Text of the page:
A high school student from California won a $100,000 scholarship for research that created a tiny particle she likened to a “Swiss army knife of cancer treatments” because of its precision in targeting cancer tumors, the Bellingham Herald reported. (12/6) Angela Zhang, 17, of Monta Vista High School in Cupertino, won top individual honors at the Siemens Foundation’s annual high school science competition, which announced winners in Washington, D.C.
Six individuals and six teams competed for the awards, now in their 13th year.
Brian Kim, 17, a a senior at Stuyvesant High School in Manhattan, took home a second-place award with a project that used the mathematical concept of covering and packing, the New York Times reported. Kim also placed in the individual category for math and won a $50,000 scholarship. Earlier, he explained his project to the Times’ SchoolBook by comparing how cookies are placed on a tray.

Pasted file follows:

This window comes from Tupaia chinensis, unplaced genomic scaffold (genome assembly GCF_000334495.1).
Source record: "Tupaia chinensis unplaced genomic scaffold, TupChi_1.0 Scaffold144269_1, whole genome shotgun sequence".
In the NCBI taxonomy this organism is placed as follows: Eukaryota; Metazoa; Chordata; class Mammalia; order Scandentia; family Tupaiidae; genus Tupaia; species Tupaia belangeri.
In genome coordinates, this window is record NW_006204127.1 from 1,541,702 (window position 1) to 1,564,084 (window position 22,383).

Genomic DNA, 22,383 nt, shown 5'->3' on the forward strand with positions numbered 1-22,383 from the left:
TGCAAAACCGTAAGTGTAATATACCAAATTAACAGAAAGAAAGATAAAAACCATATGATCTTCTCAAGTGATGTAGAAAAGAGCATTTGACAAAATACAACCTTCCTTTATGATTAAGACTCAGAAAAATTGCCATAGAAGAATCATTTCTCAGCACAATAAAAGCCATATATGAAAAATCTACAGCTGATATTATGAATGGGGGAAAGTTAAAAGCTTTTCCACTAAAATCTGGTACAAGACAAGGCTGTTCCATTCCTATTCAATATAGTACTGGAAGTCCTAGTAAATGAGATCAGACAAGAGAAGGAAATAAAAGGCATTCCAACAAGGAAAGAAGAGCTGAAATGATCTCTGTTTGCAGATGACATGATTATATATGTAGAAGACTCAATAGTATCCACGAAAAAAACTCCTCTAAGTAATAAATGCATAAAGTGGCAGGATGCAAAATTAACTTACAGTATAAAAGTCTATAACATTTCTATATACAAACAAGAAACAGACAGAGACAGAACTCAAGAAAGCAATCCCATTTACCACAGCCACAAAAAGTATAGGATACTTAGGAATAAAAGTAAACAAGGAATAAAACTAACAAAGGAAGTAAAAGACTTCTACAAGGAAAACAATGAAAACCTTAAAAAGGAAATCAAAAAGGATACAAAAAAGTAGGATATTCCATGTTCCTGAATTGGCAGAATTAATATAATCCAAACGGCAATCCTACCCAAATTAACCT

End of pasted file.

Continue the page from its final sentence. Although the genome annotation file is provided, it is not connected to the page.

Top team honors went to a pair of students from Oak Ridge, Tenn., for their research using gaming technology to analyze the motion involved in walking. Cassee Cain, who plans to study chemical engineering, and Ziyuan Liu, both 17, will share a $100,000 scholarship.
Angela Zhang, the only female individual finalist, said her research was in part motivated by her family. Her great grandfather had liver cancer and her grandfather died of lung cancer when she was in seventh grade.
Brian Kim said he would use the cash prize to help pay for college. Until then, he plans to continue competing in other math competitions. “It is definitely great to be recognized for what I’m doing,” he told the Times. “I love what I’m doing, so it’s a great feeling.”
The competition is administered by the College Board. Watch highlights of the 2011 competition:
Filed under: K-12 Education News